Wow, what a big difference in the weather this past week! We actually needed a jacket when setting up at the market on Saturday compared to last Saturday’s 100 degrees.
Cooler temperatures result in requests for apples and other fall-related items. Lots of mums were purchased this week. It won’t be long before pumpkins and winter squash begin to show up.
Here is a list of some of the Boyle County Farmers’ Market offerings for this week:
Veggies and fruit: apples; cantaloupe; corn; cucumbers; cushaw; eggplant; green beans, various types; honeydew melons; lima beans; okra; onions; patty pan squash; peaches; peppers; potatoes; sweet potatoes; tomatoes; watermelon; yellow squash; zucchini
Meats: beef; chicken; lamb; pork; goat
Other: Fresh eggs
Baked goods: sourdough breads and rolls; granola; friendship breads
Canned goods: jams and jellies; relish
The Boyle County Farmers Market is located at the Boyle County Fairgrounds in Danville. The market manager is Gary Taylor of Knobview Farms; his number is (859) 332-2539. Hours for the market are 8 a.m.-6 p.m. Tuesday and Thursday, 8 a.m.-3 p.m. Saturday. Application for the 2011 Boyle County Farmers’ Market membership is now closed.
The Boyle County Farmers Market has been approved to accept WIC vouchers this year. We also have EBT and Debit Card capabilities for your convenience.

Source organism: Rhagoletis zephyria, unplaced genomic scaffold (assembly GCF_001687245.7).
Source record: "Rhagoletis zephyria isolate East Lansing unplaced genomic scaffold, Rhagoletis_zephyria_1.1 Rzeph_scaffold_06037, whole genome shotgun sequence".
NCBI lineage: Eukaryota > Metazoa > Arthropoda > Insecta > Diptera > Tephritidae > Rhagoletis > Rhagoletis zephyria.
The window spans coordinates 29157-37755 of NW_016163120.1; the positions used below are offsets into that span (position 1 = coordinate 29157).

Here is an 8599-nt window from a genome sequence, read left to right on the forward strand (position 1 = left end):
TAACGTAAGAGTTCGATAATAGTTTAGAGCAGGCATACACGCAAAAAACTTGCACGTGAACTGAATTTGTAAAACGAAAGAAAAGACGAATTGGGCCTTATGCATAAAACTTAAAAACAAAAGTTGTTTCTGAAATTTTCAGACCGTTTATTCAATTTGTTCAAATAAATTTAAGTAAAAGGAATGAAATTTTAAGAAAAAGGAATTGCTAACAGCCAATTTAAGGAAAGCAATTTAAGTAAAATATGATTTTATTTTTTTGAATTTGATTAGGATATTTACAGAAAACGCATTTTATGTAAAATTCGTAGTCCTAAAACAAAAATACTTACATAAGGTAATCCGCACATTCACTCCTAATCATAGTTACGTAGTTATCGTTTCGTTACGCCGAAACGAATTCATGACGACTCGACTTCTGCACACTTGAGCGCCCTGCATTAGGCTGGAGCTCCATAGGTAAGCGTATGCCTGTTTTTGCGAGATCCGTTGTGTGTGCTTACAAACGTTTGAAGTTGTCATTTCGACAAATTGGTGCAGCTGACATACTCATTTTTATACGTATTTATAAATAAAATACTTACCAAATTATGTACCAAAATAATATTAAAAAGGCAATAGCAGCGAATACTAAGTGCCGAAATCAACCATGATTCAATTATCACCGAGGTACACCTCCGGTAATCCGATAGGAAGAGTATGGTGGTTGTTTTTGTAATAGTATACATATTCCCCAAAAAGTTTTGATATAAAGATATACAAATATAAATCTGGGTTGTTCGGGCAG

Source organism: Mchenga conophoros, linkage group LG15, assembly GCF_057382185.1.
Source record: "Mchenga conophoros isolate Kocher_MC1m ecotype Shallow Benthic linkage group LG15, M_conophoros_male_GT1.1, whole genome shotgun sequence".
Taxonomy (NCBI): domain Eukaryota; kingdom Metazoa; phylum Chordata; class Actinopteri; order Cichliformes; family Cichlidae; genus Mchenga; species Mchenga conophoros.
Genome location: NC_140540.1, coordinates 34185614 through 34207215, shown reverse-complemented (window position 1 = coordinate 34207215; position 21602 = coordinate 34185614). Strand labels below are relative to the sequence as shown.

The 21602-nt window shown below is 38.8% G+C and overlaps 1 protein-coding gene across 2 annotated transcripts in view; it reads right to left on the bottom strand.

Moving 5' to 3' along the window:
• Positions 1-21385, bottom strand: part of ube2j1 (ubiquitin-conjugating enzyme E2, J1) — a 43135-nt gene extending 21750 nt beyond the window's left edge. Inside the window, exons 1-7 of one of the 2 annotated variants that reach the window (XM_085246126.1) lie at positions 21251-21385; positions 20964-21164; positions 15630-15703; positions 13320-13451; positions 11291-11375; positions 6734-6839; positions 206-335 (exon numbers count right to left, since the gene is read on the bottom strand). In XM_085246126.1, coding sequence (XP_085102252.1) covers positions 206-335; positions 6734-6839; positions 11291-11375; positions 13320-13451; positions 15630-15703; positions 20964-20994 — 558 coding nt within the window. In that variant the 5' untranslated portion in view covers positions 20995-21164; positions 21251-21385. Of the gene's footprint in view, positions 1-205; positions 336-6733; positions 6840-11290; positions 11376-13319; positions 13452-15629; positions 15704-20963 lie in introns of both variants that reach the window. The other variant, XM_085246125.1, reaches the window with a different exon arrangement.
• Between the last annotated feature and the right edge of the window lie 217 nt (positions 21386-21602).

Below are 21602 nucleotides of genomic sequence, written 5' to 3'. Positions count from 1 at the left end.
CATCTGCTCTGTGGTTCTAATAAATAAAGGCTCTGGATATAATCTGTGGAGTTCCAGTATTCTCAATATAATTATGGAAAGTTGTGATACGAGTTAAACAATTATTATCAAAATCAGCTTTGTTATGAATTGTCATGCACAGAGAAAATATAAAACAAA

Available now: Our first cookbook, “FARM FRESH RECIPES from the Boyle County Farmers’ Market.” This collection of our favorite recipes, using fresh fruits, vegetables and meats offered at our market throughout the season, is a keeper.
If you are interested in purchasing a copy, see any of our vendors. The cookbooks retail for $10.75.
From the Farm: Last week, we were lamenting the hot, dry weather. Overnight, the temperatures plummeted and much-needed rain moved in. However, it came with mixed blessings.
Too much of a good thing can be as detrimental as none. Although the rain was good for many things, it sure did a number on the tomatoes and melons. Tomatoes tend to split when they receive too much water at once. Likewise, melons can appear to explode.
The rain did come just in time for the fall crops. As I mentioned last week, pumpkins were beginning to color too early. The vines were dying back too soon. Everything in that section of the gardens has now perked up again.
Keeping the vines alive hopefully will prolong the life of their fruits. Our sweet potatoes look great, too. Last year, we planted Haymans, a favorite variety from the Eastern Shore of Maryland and Virginia. They did not produce well last summer due to the hot, dry weather and lack of irrigation.
We decided to try them again this year with the addition of drip irrigation. So far, the plants look 100 percent better than last year. I am hoping we get a nice yield and better-tasting potato.
Apples are coming into the farmers’ market now. I prefer tart, crisp varieties. They hold their flavor better in cooking and taste so good with caramel dip.
Barrie looks forward to his favorite apple cake. We both enjoy apple butter as well as a number of dishes made with apples.
Here is a great apple recipe from Gina Kendall, Taylorsville, found in one of my cookbooks. It is delicious!